A large, slow-growing shrub or very small cherry blossom tree that is smothered with pale-pink buds that open to white in early spring. Colours up to orange in autumn and could be grown in a container. 3m. AGM. RHS H6.

Buy Prunus incisa 'Fujimae' through the RHS

8

Prunus 'Fudan-zakura'

A small tree that, unlike most Japanese cherries, doesn’t blaze with lots of flowers at the same time. Instead between November and April, a succession of pink buds appear, which develop into blush-white flowers. 8m.

Buy Prunus 'Fudan-zakura' through the RHS

9

Prunus 'Umineko'

Prunus 'Umineko' cherry blossom tree

This stunning white cross between P. speciosa and P. incisa, was bred by the British cherry blossom tree expert Collingwood Ingram in 1928. The April flowers are pure-white on an upright tree, and its name translates as seagull. 8m.

Buy Prunus 'Umineko' from Primrose

Buy Prunus 'Umineko' through the RHS

10

Prunus 'Kiki-shidare-zakura'

Fully double, pink cherry blossom appears as the new leaves break on branches that cascade downwards to form an umbrella. The green foliage also has attractive bright-red stems. 3m. USDA 3a-8b.

Buy Prunus 'Kiki-shidare-zakura' from Primrose

Buy Prunus 'Kiki-shidare-zakura' through the RHS

11

Prunus 'Pink Perfection'

Raised in 1935 at Waterers nursery in Surrey, and thought to be a hybrid seedling of ‘Shogetsu’ and ‘Kwanzan’. Its rose-pink, very double flowers last longer than most, beginning in early May. 5m. AGM. RHS H6.

Buy Prunus 'Pink Perfection' from Primrose

Buy Prunus 'Pink Perfection' through the RHS

12

Prunus 'Hokusai'

This pink cherry blossom has a hint of apricot to its flowers. A vigorous, spreading tree, smothered in large, semi-double, pale-pink flowers that show up well against brownish-bronze leaves. 8m. AGM. RHS H6

Buy Prunus 'Hokusai' from Primrose

Buy Prunus 'Hokusai' through the RHS

13

Prunus 'Edo-zakura'

The best cherry blossom trees

This April-flowering cherry blossom tree has been grown in Japan since the the 17th century; its name is the former name for Tokyo. It is the best known of the pink frilly cherries with an inner tier of petals that is almost white. 5-6m.

14

Prunus 'Kiku-shidare-zakura'

Its flowers open slowly and peak in May, offering densely packed, soft-pink petals. The name means chrysanthemum cherry and is a tree the cherry expert Collingwood Ingram found to be ‘slow and stubborn’. 3m.

Buy Prunus 'Kiku-shidare-zakura' through the RHS

Buy Prunus 'Kiku-shidare-zakura' from Primrose

15

Prunus 'Horinji'

Its name refers to an ancient Buddhist temple in Kyoto. The soft-pink, semi-double cherry blossom flowers are held in purplish buds so the neatly arranged flowers on this small, upright tree have a unique two-tone effect. 5m.

Buy Prunus 'Horinji' through the RHS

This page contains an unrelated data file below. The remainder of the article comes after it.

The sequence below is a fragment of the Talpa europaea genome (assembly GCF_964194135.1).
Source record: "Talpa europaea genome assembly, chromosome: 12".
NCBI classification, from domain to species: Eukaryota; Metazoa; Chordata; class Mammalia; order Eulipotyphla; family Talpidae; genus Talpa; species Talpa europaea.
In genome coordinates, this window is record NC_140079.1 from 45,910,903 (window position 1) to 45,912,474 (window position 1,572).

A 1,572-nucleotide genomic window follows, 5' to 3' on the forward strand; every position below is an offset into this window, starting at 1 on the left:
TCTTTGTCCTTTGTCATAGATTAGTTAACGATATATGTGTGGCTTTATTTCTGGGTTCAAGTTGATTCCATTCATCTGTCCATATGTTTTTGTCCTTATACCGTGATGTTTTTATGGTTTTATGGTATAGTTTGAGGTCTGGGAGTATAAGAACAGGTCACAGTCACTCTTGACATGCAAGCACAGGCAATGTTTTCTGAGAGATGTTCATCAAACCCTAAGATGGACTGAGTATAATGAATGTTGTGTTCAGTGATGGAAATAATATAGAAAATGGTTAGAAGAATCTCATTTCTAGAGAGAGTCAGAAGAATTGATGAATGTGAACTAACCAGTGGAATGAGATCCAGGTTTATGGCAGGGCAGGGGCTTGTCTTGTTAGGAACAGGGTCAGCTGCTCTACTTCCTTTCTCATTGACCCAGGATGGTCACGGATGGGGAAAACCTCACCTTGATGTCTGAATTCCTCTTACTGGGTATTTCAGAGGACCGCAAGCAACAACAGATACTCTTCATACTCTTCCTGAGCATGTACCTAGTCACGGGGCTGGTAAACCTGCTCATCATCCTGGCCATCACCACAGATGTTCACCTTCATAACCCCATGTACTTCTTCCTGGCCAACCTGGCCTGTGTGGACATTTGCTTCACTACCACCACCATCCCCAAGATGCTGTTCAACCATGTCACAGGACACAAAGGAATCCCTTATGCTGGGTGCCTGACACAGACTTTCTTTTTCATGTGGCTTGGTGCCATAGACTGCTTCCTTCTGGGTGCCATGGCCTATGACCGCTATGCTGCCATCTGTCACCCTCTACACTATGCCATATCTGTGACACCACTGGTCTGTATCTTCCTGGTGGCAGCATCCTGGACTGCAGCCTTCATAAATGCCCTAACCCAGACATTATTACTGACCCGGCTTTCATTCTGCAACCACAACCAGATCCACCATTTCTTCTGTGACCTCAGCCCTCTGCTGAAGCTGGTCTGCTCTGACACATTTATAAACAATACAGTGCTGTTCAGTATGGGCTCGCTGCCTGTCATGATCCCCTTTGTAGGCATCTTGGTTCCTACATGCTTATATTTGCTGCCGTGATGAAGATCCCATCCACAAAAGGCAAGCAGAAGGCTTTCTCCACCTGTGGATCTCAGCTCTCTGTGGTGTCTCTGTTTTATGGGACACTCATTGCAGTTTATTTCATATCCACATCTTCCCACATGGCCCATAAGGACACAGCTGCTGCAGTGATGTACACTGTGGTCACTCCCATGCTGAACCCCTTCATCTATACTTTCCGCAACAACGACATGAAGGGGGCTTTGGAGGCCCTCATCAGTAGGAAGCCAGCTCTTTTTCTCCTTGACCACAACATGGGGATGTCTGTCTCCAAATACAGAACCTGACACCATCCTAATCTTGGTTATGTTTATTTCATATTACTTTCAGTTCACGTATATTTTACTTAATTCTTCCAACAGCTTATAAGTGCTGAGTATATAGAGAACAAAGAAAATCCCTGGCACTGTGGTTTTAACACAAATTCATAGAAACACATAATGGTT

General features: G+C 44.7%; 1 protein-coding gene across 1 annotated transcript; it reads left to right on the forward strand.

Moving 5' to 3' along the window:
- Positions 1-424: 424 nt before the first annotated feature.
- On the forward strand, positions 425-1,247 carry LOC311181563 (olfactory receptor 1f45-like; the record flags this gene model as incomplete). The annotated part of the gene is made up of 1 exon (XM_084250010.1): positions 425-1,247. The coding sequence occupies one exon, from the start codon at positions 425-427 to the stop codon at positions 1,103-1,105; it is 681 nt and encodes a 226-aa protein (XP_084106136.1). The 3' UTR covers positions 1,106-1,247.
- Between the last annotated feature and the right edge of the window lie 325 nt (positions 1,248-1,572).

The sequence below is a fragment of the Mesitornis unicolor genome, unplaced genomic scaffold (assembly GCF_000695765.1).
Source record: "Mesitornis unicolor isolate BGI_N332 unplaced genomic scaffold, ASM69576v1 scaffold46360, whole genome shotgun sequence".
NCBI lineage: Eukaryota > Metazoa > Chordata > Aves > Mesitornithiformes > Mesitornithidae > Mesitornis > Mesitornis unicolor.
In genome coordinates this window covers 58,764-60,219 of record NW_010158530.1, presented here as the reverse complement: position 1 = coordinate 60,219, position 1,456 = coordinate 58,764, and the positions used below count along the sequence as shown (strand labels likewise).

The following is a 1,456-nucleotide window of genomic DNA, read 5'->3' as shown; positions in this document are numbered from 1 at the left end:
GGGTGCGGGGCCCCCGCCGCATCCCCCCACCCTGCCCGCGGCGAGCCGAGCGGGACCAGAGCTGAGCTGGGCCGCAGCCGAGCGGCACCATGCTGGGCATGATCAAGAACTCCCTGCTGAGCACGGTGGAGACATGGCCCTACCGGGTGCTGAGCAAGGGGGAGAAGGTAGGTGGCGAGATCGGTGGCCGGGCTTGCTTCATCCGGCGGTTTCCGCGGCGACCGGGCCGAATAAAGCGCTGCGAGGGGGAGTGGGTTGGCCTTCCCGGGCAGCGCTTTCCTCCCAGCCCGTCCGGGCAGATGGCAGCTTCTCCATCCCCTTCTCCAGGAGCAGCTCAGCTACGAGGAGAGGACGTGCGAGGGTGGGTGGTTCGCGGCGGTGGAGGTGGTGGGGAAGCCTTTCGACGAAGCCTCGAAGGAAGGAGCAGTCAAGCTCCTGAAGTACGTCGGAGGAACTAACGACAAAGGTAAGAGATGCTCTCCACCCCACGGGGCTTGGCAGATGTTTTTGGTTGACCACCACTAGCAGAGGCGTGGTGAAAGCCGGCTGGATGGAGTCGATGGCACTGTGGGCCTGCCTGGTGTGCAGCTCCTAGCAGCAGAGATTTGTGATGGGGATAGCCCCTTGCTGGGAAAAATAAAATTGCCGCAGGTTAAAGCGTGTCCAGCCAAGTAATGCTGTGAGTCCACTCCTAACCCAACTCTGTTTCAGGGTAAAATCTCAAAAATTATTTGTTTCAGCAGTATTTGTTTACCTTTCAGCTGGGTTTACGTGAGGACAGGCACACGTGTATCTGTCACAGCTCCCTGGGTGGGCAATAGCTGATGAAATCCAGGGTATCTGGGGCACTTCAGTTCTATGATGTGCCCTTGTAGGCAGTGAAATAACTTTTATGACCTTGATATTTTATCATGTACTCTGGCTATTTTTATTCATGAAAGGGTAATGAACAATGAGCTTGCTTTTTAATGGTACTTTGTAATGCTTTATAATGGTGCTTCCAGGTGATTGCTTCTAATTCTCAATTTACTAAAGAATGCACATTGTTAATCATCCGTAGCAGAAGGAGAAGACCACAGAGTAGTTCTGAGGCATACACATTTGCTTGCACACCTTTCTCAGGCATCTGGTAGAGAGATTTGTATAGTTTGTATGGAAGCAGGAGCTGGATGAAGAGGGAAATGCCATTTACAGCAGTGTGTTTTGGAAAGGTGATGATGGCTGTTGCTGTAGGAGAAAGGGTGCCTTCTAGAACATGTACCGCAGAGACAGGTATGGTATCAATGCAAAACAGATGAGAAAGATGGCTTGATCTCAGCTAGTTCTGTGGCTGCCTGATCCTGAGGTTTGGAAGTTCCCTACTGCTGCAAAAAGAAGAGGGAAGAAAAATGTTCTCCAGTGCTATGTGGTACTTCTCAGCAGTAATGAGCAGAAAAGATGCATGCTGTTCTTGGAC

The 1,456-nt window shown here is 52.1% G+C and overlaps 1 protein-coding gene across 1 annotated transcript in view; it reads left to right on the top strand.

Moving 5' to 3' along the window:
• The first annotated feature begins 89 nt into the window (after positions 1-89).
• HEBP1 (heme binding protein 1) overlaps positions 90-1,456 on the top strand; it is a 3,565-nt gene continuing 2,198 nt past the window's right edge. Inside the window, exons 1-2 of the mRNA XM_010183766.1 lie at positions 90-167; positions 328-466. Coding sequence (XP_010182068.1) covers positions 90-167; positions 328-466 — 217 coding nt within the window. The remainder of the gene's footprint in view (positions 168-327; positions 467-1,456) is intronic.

16

Prunus 'Shosar'

This strong fastigiate cherry blossom tree – a cross between a P. incisa x P. campanulata hybrid and P. sargentii – was bred by Collingwood ‘Cherry’ Ingram. It bears beautiful pink blossom in early March. 12m. AGM. RHS H6.

Buy Prunus 'Shosar' from Primrose

Buy Prunus 'Shosar' through the RHS

17

Prunus ‘Takasago’

© Lynn Keddie

‘Takasago’ refers to a song associated with an ancient Japanese card game. The abundant pink cherry blossom tree, held in clusters of three to six flowers, appears in April against young bronzed foliage on a slow-growing tree. 3m.

Buy Prunus 'Takasago' from the RHS

18

Prunus 'Shirotae'

Prunus 'Shirotae'

A vigorous, strong cherry blossom tree with an unmistakable flat-topped, spreading habit and pure-white, semi-double, fragrant flowers. It’s one of the earliest cherry trees to flower in spring.

As the blooms fade, the pale green, long-toothed leaves emerge. These become darker as they age over the summer, then produce a vivid orange and red display in the autumn before falling. Prunus 'Shirotae' is a good choice for a medium-sized garden or a Japanese-style garden. It looks good grown as a specimen tree in a lawn.

10m. AGM. RHS H6, USDA 6a-9b.

Where to see cherry blossom trees

Batsford Arboretum, near Moreton-in-Marsh in the Cotswolds, holds an extensive Plant Heritage collection of Japanese cherry blossom trees. These are planted in an oriental setting complete with an authentic Japanese rest house and a traditional bridge. Japanese cherry trees have been planted at Batsford since the 1960s, so the garden boasts a large collection displayed to perfection on the south-facing slope. Most cherry blossom trees flower in April, when many magnolias are out too, making for a stunning display.

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Batsford Arboretum, Moreton-in-Marsh, Gloucestershire GL56 9QB.

Magnolia 'Yellow Fever'
© Jason Ingram